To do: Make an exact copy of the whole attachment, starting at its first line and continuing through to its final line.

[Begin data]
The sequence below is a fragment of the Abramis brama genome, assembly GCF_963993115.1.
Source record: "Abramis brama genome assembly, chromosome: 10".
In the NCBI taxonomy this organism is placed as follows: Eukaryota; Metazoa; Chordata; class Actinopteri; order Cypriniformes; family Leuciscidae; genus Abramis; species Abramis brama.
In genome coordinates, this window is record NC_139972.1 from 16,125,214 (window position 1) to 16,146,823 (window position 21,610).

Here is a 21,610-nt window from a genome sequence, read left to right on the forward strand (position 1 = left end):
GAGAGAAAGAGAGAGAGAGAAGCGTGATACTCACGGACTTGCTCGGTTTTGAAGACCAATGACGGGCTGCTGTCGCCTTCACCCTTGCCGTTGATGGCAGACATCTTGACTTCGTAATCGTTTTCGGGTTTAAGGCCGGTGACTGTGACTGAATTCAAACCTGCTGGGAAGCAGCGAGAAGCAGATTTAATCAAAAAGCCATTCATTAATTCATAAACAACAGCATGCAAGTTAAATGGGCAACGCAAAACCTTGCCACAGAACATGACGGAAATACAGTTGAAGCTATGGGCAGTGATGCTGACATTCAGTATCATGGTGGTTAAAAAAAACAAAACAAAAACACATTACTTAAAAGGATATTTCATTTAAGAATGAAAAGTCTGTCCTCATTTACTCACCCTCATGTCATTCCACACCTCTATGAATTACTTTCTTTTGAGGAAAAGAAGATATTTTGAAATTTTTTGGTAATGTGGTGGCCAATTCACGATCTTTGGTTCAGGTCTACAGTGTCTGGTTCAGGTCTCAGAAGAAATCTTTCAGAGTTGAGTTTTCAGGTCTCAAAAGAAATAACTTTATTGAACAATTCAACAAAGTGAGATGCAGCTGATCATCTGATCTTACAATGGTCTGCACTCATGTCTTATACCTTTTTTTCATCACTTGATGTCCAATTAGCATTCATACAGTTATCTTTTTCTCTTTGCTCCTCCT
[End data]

The sequence below is a fragment of the Abramis brama genome, assembly GCF_963993115.1.
Source record: "Abramis brama genome assembly, chromosome: 10".
In the NCBI taxonomy this organism is placed as follows: Eukaryota; Metazoa; Chordata; class Actinopteri; order Cypriniformes; family Leuciscidae; genus Abramis; species Abramis brama.
In genome coordinates, this window is record NC_139972.1 from 16,125,214 (window position 1) to 16,146,823 (window position 21,610).

Here is a 21,610-nt window from a genome sequence, read left to right on the forward strand (position 1 = left end):
GAGAGAAAGAGAGAGAGAGAAGCGTGATACTCACGGACTTGCTCGGTTTTGAAGACCAATGACGGGCTGCTGTCGCCTTCACCCTTGCCGTTGATGGCAGACATCTTGACTTCGTAATCGTTTTCGGGTTTAAGGCCGGTGACTGTGACTGAATTCAAACCTGCTGGGAAGCAGCGAGAAGCAGATTTAATCAAAAAGCCATTCATTAATTCATAAACAACAGCATGCAAGTTAAATGGGCAACGCAAAACCTTGCCACAGAACATGACGGAAATACAGTTGAAGCTATGGGCAGTGATGCTGACATTCAGTATCATGGTGGTTAAAAAAAACAAAACAAAAACACATTACTTAAAAGGATATTTCATTTAAGAATGAAAAGTCTGTCCTCATTTACTCACCCTCATGTCATTCCACACCTCTATGAATTACTTTCTTTTGAGGAAAAGAAGATATTTTGAAATTTTTTGGTAATGTGGTGGCCAATTCACGATCTTTGGTTCAGGTCTACAGTGTCTGGTTCAGGTCTCAGAAGAAATCTTTCAGAGTTGAGTTTTCAGGTCTCAAAAGAAATAACTTTATTGAACAATTCAACAAAGTGAGATGCAGCTGATCATCTGATCTTACAATGGTCTGCACTCATGTCTTATACCTTTTTTTCATCACTTGATGTCCAATTAGCATTCATACAGTTATCTTTTTCTCTTTGCTCCTCCT